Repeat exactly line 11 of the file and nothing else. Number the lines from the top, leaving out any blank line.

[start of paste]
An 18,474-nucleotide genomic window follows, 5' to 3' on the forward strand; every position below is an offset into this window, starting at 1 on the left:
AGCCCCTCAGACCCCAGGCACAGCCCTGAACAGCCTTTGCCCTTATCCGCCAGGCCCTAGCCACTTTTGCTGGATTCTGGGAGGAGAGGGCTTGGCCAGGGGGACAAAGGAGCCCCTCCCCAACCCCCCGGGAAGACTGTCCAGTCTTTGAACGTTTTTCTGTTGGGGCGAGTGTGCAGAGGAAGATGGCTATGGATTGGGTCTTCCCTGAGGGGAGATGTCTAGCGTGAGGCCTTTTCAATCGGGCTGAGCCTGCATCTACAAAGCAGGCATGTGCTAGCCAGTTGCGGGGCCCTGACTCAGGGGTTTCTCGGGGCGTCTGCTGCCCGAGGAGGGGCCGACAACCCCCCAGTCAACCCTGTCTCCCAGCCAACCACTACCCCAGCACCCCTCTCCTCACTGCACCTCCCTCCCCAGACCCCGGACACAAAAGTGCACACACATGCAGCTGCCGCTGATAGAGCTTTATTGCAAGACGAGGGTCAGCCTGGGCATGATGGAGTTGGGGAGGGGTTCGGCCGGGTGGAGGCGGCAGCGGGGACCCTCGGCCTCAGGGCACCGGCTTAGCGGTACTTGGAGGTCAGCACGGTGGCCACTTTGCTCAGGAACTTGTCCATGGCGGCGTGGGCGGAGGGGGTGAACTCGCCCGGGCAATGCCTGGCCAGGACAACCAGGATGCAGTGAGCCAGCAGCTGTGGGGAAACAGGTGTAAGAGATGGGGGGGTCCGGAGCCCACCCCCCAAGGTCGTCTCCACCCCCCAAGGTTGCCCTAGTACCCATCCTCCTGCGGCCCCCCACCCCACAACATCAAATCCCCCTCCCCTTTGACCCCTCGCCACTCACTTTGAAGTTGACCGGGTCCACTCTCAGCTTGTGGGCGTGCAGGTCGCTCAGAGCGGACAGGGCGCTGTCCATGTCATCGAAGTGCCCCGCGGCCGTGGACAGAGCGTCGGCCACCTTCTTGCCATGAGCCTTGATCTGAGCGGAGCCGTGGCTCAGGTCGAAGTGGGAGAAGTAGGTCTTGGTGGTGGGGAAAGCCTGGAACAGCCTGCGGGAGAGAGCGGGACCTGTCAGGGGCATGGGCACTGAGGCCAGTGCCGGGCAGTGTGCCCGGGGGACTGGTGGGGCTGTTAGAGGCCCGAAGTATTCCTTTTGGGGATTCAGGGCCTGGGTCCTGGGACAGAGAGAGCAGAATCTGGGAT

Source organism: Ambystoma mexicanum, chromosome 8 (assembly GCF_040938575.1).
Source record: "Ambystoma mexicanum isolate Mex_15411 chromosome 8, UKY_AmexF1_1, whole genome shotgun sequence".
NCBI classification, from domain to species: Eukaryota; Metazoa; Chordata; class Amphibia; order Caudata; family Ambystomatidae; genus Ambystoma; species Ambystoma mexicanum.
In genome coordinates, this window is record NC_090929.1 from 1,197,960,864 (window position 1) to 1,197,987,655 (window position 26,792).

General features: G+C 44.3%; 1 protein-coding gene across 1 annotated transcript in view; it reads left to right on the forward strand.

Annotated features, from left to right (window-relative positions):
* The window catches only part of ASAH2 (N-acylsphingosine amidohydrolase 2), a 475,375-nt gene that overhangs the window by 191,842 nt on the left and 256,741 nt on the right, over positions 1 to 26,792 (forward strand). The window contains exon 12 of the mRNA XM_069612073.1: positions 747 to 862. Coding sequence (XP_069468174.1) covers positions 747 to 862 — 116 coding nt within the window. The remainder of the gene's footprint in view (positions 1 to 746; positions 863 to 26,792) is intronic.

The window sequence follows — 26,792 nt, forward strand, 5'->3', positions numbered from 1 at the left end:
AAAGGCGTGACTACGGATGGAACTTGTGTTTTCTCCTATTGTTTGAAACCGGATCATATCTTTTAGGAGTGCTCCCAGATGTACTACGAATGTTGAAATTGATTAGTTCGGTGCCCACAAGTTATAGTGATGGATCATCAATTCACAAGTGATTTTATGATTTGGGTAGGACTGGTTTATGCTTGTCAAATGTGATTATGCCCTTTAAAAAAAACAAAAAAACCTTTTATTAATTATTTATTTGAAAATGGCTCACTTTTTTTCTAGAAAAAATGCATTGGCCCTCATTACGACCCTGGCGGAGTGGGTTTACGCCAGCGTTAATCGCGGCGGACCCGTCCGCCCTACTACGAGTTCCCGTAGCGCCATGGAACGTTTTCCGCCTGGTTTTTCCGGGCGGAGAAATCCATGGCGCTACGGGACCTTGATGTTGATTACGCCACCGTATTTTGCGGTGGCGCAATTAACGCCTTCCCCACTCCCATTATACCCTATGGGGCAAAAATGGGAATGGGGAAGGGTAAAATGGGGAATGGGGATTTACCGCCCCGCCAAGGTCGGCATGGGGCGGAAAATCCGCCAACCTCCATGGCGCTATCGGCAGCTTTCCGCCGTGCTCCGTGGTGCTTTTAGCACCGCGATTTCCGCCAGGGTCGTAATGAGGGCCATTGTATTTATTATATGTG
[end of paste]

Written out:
AAAGGCGTGACTACGGATGGAACTTGTGTTTTCTCCTATTGTTTGAAACCGGATCATATCTTTTAGGAGTGCTCCCAGATGTACTACGAATGTTGAAATTGATTAGTTCGGTGCCCACAAGTTATAGTGATGGATCATCAATTCACAAGTGATTTTATGATTTGGGTAGGACTGGTTTATGCTTGTCAAATGTGATTATGCCCTTTAAAAAAAACAAAAAAACCTTTTATTAATTATTTATTTGAAAATGGCTCACTTTTTTTCTAGAAAAAATGCATTGGCCCTCATTACGACCCTGGCGGAGTGGGTTTACGCCAGCGTTAATCGCGGCGGACCCGTCCGCCCTACTACGAGTTCCCGTAGCGCCATGGAACGTTTTCCGCCTGGTTTTTCCGGGCGGAGAAATCCATGGCGCTACGGGACCTTGATGTTGATTACGCCACCGTATTTTGCGGTGGCGCAATTAACGCCTTCCCCACTCCCATTATACCCTATGGGGCAAAAATGGGAATGGGGAAGGGTAAAATGGGGAATGGGGATTTACCGCCCCGCCAAGGTCGGCATGGGGCGGAAAATCCGCCAACCTCCATGGCGCTATCGGCAGCTTTCCGCCGTGCTCCGTGGTGCTTTTAGCACCGCGATTTCCGCCAGGGTCGTAATGAGGGCCATTGTATTTATTATATGTG